Metadata and Meaningful Use

By Allison Viola, MBA, RHIA, and Shefali Mookencherry, MPH, MSMIS, RHIA

The healthcare industry will find out soon if ONC intends to include metadata requirements in stage 2 of the meaningful use program. Many feel it is too soon. But given metadata's potential to support health information exchange, the expanded and standardized use of metadata tagging in healthcare is ultimately a matter of when, not if.

It should come as no surprise that when in August 2011 the Office of the National Coordinator for Health IT (ONC) issued an advance notice of proposed rulemaking on the use of metadata standards the health IT community expressed a collective gasp. Despite so many health IT and healthcare reform initiatives under way, ONC indicated it was considering recommendations to add the use of metadata-tagged data elements in stage 2 of the meaningful use program.

ONC issued the notice in response to a December 2010 report released by the President's Council of Advisors on Science and Technology. In that report PCAST outlined strong recommendations to speed the growth of health information exchange through the use of metadata tags.

The PCAST report called for a universal language for exchanging health data, an extensible markup language (such as a variation of XML) where health data would be separated into the smallest individual pieces that make sense to exchange. These data elements would be accompanied by mandatory metadata tags or minimal standards that describe the data and the patient's preferences for the data's uses, security, and privacy protections. Such a solution would enable healthcare providers to share health information reliably and effectively.

What's more, PCAST urged the federal government not to wait. ONC "should signal now," PCAST wrote, that EHR systems must have the ability to exchange health data in a universal manner based on metadata-tagged data elements by 2013 in order to qualify for use in the meaningful use program.

In principle, the healthcare industry agrees on the value of greater metadata use. A range of entities have recognized that metadata tagging has the potential to increase the usefulness and integrity of data for health information exchange by better describing the information being shared. However, PCAST's recommendation that ONC "move boldly" is too bold for many. In responding to ONC's advance notice, commenters cited multiple barriers to the quick implementation of metadata requirements.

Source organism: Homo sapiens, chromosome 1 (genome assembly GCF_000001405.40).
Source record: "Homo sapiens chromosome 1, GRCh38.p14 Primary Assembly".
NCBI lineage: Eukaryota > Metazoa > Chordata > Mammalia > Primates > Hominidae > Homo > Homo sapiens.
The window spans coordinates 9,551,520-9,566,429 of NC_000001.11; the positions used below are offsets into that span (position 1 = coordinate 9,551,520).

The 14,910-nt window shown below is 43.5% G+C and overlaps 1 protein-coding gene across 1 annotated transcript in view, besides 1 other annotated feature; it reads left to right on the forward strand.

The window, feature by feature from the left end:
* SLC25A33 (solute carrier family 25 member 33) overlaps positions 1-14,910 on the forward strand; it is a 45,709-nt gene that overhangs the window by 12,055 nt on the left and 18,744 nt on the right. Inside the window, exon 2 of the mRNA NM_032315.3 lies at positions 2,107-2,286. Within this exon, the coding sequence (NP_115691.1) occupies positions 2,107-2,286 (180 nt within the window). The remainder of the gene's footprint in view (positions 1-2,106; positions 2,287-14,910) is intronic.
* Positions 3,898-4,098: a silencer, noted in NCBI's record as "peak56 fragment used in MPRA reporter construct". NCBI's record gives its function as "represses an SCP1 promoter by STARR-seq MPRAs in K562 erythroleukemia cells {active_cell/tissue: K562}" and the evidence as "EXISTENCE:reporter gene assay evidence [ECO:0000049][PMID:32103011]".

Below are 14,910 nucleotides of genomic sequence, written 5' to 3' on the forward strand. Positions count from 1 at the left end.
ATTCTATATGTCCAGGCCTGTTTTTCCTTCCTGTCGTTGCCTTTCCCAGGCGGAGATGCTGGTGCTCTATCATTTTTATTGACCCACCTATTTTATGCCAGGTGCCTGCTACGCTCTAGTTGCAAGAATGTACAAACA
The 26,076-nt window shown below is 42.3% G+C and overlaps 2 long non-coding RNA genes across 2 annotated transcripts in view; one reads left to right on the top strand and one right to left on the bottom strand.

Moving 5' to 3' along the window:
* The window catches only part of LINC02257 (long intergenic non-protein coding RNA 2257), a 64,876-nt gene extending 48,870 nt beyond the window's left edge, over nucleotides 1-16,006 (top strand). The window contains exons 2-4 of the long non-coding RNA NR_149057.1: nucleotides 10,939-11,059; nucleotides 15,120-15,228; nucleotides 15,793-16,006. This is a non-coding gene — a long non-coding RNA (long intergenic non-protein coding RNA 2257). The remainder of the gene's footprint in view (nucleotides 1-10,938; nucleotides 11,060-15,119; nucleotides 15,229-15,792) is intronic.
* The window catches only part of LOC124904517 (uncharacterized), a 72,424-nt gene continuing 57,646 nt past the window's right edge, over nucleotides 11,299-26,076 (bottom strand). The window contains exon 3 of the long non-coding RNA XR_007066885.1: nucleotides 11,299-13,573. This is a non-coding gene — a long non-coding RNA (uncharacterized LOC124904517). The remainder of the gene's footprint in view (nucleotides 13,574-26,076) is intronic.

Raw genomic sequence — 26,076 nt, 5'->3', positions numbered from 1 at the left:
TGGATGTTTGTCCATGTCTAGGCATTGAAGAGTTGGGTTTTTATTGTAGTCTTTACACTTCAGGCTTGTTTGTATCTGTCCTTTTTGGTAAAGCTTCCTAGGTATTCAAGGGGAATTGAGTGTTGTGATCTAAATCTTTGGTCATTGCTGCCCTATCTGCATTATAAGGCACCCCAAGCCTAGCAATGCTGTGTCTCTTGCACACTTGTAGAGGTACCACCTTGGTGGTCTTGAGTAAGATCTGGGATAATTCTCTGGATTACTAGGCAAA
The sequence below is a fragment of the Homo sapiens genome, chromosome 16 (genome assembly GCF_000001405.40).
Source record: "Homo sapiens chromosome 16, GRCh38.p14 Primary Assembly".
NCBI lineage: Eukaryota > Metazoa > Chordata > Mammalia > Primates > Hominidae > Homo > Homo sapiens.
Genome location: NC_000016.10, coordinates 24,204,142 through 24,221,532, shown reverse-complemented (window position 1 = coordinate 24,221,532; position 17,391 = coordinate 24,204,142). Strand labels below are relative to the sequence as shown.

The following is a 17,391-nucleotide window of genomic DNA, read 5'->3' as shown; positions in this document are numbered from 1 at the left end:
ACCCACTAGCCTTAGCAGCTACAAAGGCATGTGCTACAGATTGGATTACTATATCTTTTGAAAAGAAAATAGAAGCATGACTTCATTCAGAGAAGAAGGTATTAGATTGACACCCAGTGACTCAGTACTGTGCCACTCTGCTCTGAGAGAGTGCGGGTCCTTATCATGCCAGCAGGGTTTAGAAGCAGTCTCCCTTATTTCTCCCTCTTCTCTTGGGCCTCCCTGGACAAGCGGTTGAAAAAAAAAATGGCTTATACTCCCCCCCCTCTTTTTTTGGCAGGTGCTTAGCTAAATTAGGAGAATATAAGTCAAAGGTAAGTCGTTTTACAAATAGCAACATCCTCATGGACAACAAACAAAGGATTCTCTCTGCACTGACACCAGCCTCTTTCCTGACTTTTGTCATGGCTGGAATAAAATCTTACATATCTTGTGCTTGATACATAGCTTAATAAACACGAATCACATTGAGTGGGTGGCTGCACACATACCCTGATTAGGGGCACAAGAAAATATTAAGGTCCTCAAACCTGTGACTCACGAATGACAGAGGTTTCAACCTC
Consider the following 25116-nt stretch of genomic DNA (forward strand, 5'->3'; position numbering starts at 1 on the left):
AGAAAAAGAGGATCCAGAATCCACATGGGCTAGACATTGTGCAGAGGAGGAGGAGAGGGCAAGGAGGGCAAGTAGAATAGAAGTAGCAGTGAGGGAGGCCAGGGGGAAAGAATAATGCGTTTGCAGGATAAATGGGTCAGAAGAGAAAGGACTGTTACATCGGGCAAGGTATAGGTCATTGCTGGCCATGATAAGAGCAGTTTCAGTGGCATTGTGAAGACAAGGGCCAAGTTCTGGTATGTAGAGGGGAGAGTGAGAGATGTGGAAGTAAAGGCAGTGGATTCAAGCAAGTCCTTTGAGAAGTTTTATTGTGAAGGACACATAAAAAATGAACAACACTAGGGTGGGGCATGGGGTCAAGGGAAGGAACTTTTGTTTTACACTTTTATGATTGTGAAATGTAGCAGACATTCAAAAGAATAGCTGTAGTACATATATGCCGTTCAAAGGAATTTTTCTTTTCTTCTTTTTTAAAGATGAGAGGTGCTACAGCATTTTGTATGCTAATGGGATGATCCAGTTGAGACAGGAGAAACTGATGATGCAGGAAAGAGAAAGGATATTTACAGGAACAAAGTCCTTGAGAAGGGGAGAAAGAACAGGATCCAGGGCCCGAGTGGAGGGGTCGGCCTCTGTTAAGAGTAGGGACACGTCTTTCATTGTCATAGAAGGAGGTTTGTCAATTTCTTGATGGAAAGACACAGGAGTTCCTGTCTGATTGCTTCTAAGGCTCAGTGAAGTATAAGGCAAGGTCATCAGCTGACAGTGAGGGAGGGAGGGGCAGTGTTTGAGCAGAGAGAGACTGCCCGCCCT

The release of the proposed rule on stage 2, expected this month, will be the first test of how quickly ONC intends to include metadata in the meaningful use program. But ultimately the question of applying metadata to discrete pieces of health information is a matter of when, not if.

What Are Metadata?

Metadata can be envisioned as words in a dictionary-words that describe words. Metadata provide information about another piece of data, such as:

  • The time and date of its creation
  • Its creator or author
  • The means of its creation
  • Its purpose

Metadata can describe the standards used to create a piece of data or the location on a computer network where it was created.

For example, a digital photograph may include metadata that describe the photograph's size, color depth, image resolution, and the date and time it was created. A text document's metadata may contain information about the document's size, who created it, when it was written, and a short summary of its contents.

Metadata have long been used in various forms as a means of cataloging archived information. The Dewey Decimal System employed for the classification of library materials is an early example of metadata use. Library catalogs used 3 x 5" cards to display a book's title, author, subject matter, and brief description; an abbreviated alphanumeric identification system indicated the physical location of the book within the library. Such data helped identify, classify, and retrieve books.